Banks and MPs have criticized banks for insisting on personal guarantees to make government-backed emergency loans to business owners.
The requirement charges most of the risk that the loan will deteriorate on the business owner, rather than on the banks.
This means that banks can sue the personal property of a business owner if their business breaks down and they cannot afford to pay down the debt.
Their principal residence would be protected, but the bank could sue other assets.
These can include things like personal savings, stocks or vacation homes. And some believe it will prevent business owners from using the emergency loan program, which the government put in place to prevent businesses from sinking during the coronavirus crisis.
Coronavirus business interruption loans (CBIL) are a key component of the government’s program to protect businesses throughout the ongoing closure.
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The British Business Bank, the government agency overseeing the program, has decided not to require lenders to obtain personal guarantees under the loan program. Instead, he told lenders that they had discretion over the security they needed.
According to UK Finance, formerly the British Bankers Association, the program is expected to offer loans of up to £ 5 million, where the government promises to cover 80% of losses if the money is not repaid. But, he notes, “Lenders can demand security for the facility. ”
And it could allow banks to repossess the owner’s personal assets as well as the business’s assets in the event the business goes bankrupt.
Barclays has told clients that they will need to sign personal guarantees to access government funded emergency funding. And HSBC has told the BBC that it will require some form of personal guarantee for loans over £ 100,000.
However, the Royal Bank of Scotland, which also owns NatWest, has confirmed that it will offer business interruption loans without asking business owners for personal guarantees, proving that more generous terms can be offered.
The rest of the banks will now be under pressure from business customers to copy RBS.
Personal guarantees allow banks to lend more because it means they are more likely to get their money back. That means they don’t have to put that much money aside to cover failures, which is one of the biggest costs for a bank.
But the use of personal guarantees transfers risk from the bank and the government to the business owner himself.
If a loan of £ 100,000 was granted to a bankrupt business and the owner had signed a personal guarantee, the bank would first take over the assets of the owner or the business. Only then would the government step in to cover 80% of the remaining losses and the bank would only have to finance everything that would remain afterwards.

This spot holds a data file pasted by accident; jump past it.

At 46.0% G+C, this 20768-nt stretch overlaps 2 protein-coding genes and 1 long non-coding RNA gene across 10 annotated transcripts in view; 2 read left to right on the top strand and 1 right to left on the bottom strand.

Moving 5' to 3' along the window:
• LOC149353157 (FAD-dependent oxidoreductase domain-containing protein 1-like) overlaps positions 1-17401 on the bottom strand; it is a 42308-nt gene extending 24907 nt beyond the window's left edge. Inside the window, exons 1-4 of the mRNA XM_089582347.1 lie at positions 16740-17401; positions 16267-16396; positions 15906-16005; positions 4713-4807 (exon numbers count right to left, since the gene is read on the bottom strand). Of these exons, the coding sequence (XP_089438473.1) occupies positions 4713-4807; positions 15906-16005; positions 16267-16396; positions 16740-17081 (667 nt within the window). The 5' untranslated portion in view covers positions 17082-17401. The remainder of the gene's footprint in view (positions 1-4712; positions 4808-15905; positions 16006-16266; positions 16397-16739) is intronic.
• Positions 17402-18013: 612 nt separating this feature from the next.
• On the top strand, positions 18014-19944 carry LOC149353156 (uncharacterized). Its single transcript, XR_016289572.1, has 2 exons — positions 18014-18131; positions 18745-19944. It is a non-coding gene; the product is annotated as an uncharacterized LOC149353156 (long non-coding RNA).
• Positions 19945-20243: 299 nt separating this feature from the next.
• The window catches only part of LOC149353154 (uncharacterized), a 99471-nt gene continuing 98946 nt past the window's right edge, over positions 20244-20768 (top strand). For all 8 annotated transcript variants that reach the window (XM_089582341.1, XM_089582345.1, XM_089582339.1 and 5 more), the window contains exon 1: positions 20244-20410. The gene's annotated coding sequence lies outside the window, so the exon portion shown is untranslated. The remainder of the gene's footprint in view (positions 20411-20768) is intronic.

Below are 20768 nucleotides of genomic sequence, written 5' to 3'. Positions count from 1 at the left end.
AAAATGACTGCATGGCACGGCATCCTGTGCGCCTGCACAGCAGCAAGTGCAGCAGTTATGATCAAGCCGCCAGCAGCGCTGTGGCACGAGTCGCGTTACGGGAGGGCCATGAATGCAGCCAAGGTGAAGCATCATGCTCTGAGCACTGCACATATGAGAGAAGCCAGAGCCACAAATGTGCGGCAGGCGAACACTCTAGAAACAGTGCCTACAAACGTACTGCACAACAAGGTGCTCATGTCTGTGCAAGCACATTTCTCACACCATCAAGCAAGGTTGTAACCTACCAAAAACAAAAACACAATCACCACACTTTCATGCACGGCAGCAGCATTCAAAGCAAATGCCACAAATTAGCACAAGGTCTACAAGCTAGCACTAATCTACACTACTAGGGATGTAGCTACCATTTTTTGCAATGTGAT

Business owners and MPs say it is not fair when the companies themselves only seek loans because of government emergency measures.
The SME Alliance, which represents small and medium-sized businesses and is chaired by business owner Andy Keats, said that while business owners are grateful for the recognition that most businesses will need help with survive the crisis, “once again, it is the banks and not the companies that will receive the funds to help SMEs”.
“Business owners take all the risks”
He said the banks were looking for collateral – goods they could take back if the loan was not repaid – for the full value of the business interruption loans.
“We would appreciate some clarity because, as things stand, the loans offered mean that the banks have no risk, the government has a small risk and businesses and their managers have a 100% risk”, a said Mr. Keats.
The all-party parliamentary group on fair business banking has tweeted: ” [coronavirus business interruption loan schemes]. The Treasury should issue clear guidelines on parameters and not allow security “at the discretion of the lender” to cloud the waters. Unprecedented times require emergency funding. Keep it simple and not [personal guarantees]. ”
Kevin Hollinrake MP, a former business owner who chairs the group, said, “I asked the Chief Secretary to the Treasury [Steve Barclay] in the House of Commons – does the new regime include personal guarantees and he said he believed not. Well, I understand now that it will.
“It should not include [personal guarantees]. If so, very few business owners will want to join. Under normal business circumstances, you cannot expect banks to lend money without some sort of commitment. But these are unprecedented times and unprecedented measures. ”